Cloudy Networking

April 17, 2008

Next I need to talk about networking; having an identity and minting certificates isn’t very interesting until you can connect to someone else.

Point-to-Point Communications.

When one Cloudy peer wants to communicate with another one, it opens a TCP socket to its IP address —

[Hang on, there are two issues I suddenly glossed over in that last phrase. First, how did this peer find out the others’ IP address? These are just random computers, not servers, so they don’t have their own domain names or even stable addresses. This is indeed a problem “y unstructure”to-peer network, but the solution involves things I won’t get to until the next installment, in an unfortunately but necessary violation of layering.]

[Oh, and issue #2 is that most home computers are now behind Network Address Translators (usually some kind of WiFi base station or broadband router), which means they don’t have their own real IP addresses and can’t receive incoming connections. Fortunately, most NATs now support protocols that allow clients to open listening ports to the outside world, and doubly fortunately, Mac OS X 10.5 includes an API for making such connections. Cloudy opens such a port whenever it finds itself behind a NAT.]

— and runs a protocol called BEEP over the socket.

BEEP.

BEEP is a sort of generic application protocol that multiplexes a TCP socket into multiple virtual channels, each of which can send and receive binary messages. It’s very handy for designing your own protocols, since it lets you focus on the high-level tasks of defining how your messages are encoded and when to send them and what to send in response.

I’m using an open-source (LGPL) implementation of BEEP called Vortex. Its API is in C, but I’ve written a Foundation-level Objective-C wrapper around it. (I’ll probably open-source that code sometime.)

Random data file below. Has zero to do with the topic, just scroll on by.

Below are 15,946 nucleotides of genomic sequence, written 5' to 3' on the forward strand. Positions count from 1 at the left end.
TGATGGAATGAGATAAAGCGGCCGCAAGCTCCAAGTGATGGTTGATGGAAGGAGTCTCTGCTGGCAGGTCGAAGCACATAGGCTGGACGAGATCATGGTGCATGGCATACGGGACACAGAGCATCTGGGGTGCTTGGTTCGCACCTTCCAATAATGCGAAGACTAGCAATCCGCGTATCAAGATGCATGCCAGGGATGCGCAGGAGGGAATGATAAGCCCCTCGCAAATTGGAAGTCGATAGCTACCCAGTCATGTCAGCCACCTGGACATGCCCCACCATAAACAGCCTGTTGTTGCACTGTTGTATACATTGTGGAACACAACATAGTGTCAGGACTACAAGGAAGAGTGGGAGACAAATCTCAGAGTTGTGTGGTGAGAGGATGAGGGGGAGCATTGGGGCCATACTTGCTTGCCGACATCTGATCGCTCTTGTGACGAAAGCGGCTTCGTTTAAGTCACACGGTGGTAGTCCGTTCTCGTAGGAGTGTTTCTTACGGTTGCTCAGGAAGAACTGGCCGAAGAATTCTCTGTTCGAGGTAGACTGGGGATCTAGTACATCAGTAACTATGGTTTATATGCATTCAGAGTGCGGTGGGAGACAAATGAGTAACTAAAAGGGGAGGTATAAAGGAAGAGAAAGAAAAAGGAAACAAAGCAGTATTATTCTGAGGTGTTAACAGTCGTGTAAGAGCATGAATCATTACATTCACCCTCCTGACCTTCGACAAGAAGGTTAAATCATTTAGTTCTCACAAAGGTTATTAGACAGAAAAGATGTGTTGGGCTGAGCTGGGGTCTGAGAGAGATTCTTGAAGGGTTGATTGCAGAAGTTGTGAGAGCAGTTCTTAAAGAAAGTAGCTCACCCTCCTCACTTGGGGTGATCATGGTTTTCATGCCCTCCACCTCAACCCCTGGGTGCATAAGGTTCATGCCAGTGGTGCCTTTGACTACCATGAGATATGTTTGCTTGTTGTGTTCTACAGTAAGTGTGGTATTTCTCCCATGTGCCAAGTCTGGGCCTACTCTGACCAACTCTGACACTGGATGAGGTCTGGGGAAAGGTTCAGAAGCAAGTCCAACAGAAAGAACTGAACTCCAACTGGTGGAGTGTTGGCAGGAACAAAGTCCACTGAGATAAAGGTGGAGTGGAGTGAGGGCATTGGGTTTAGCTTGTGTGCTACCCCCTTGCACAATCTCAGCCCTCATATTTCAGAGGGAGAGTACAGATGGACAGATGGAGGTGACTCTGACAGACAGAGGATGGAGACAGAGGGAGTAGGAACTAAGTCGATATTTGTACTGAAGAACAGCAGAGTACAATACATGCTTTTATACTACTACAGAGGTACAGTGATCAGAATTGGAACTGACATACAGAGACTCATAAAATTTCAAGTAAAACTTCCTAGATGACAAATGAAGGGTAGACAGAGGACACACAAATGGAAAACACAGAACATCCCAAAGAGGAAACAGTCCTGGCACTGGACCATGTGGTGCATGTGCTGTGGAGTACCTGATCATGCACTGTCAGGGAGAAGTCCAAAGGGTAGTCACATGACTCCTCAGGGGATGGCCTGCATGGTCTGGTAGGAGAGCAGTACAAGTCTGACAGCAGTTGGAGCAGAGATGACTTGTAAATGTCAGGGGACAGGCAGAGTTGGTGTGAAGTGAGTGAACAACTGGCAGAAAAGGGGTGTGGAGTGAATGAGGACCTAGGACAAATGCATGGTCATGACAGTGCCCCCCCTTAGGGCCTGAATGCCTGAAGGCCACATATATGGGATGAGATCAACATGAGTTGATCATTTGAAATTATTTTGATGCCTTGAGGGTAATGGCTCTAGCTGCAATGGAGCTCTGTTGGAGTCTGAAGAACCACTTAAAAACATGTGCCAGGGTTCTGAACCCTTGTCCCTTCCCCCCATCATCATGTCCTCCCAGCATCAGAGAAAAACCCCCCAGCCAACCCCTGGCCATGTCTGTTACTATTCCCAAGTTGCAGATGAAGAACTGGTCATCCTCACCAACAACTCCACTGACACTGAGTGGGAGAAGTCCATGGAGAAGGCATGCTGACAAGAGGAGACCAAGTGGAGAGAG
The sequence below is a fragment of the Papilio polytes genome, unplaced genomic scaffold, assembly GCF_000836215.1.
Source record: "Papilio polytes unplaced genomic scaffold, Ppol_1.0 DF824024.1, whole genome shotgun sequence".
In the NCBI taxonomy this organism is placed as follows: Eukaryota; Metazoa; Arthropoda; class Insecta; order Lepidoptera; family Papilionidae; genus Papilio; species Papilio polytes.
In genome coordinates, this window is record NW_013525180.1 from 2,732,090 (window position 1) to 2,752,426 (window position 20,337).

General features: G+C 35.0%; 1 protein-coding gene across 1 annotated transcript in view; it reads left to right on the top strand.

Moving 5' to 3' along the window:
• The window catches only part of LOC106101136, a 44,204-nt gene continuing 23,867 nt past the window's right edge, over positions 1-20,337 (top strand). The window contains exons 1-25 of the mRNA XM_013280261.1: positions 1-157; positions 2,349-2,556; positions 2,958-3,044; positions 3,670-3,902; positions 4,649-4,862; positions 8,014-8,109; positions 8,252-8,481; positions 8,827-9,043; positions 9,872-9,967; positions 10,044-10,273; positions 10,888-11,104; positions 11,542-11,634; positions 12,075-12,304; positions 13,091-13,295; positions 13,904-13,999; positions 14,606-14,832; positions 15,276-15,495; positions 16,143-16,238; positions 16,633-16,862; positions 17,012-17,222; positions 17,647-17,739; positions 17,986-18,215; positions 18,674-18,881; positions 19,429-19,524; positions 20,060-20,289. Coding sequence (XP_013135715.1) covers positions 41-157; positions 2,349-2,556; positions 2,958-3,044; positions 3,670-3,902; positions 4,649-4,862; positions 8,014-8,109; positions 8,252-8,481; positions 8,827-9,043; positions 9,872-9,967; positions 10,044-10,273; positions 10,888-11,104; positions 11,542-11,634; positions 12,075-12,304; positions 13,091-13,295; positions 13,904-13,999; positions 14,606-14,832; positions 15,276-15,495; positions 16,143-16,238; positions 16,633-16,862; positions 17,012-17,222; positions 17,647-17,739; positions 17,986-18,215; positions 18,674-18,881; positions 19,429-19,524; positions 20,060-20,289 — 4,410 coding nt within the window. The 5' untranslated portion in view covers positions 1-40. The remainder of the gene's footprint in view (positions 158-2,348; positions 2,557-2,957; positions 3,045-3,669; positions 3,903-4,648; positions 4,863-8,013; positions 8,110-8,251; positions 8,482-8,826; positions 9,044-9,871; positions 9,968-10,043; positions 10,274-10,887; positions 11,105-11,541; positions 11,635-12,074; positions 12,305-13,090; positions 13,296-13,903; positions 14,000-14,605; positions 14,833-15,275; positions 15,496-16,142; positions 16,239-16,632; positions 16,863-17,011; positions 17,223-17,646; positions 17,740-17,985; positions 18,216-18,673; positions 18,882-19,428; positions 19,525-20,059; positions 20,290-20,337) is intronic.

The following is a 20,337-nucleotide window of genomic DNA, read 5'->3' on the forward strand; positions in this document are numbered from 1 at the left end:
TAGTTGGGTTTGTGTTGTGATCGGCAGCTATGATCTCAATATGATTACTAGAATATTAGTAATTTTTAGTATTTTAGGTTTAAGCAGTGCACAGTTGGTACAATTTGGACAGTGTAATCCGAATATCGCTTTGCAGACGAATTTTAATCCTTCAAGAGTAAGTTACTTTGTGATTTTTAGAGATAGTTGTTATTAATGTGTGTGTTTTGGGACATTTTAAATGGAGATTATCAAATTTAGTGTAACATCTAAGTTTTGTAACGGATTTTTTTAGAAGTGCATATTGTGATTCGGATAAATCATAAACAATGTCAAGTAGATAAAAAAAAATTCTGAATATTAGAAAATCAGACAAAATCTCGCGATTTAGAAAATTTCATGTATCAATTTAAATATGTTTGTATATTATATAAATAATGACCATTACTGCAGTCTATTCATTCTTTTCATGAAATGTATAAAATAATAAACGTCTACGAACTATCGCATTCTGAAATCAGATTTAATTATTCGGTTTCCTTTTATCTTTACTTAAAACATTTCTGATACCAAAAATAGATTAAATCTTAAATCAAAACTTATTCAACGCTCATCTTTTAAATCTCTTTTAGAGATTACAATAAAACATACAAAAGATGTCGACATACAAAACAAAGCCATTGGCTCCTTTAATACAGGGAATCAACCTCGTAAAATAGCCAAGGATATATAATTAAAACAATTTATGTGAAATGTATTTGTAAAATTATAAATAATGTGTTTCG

—ce feature of BEEP and Vortex is that they handle SSL for you. The BEEP protocol lets the two peers negotiate what type of SSL they support, before switching over to it, almost transparently to the application code. Since the first thing that happens in SSL setup is exchanging certificates, each instance of Cloudy immediately learns the identity of the peer it’s connecting to. (In normal HTTP-over-SSL, only the server has a certificate and the browser remains anonymous; but SSL supports bidirectional authentication and Cloudy uses it.) Unlike most client-server protocols, Cloudy has no need for a login: each peer has seen the others’ public key, and the ability to use that public key proves that the other peer owns the private key, and hence that identity.

So now the two peers are connected, they’ve identified and authenticated each other, and their communication channel is encrypted. They can now open BEEP channels and send each other messages across them. The primary types of messages Cloudy sends are signed objects (certificates); I’ll get into those later.

Local Area Discovery (Bonjour).

As you’d expect, Cloudy also uses Bonjour. This is somewhat orthogonal to BEEP — Bonjour’s a discovery protocol, so its main purpose is to let peers on the same LAN find out each others’ names and addresses. But Bonjour does support a thing called a TXT Record, which is a small chunk of arbitrary metadata that a service can associate with itself. For example, iChat stores your availability and status message in its Bonjour TXT record, which is how its Bonjour buddy list can show that information for everyone on your network.

Remember the “CallingCard” I used as an example of a signed object in the last post? Well, that’s what Cloudy puts in its TXT record. The CallingCard contains your availability and status, but what’s really important is that it contains your public key, which is your identity.

So Bonjour solves, at least on a LAN, the discoverability problem I pointed out at the start of this post. At this point, if the peer you want to send messages to is on the same network, Cloudy can easily find it via Bonjour, open a BEEP socket, and authenticate over SSL.

What’s more, Cloudy’s view of who’s on the network is actually trustworthy. The CallingCard is signed with your public key, proving that you created it. iChat’s Bonjour IM has always been insecure in that there’s no way to tell whether anyone else is who they say they are: all you know about someone is their name, which they can easily change to anything they want by editing their address book. In Cloudy, on the other hand, once you’ve communicated with someone once, your app remembers their public key, and it can identify in the future whether a peer appearing on the network is that person or not. (To make this clear in the UI, the name of anyone you haven’t previously vouched for is shown “in quotes”.)

— Oops, I just skipped over a tricky problem again. The first time you connect to someone, how do you establish that the digital identifier you’re communicating with corresponds to the human being you think it is? This is surprisingly difficult to do, because it’s vulnerable to what cryptographers call the man-in-the-middle attack. It’s worth a post by itself…

Next: Verifying Identities.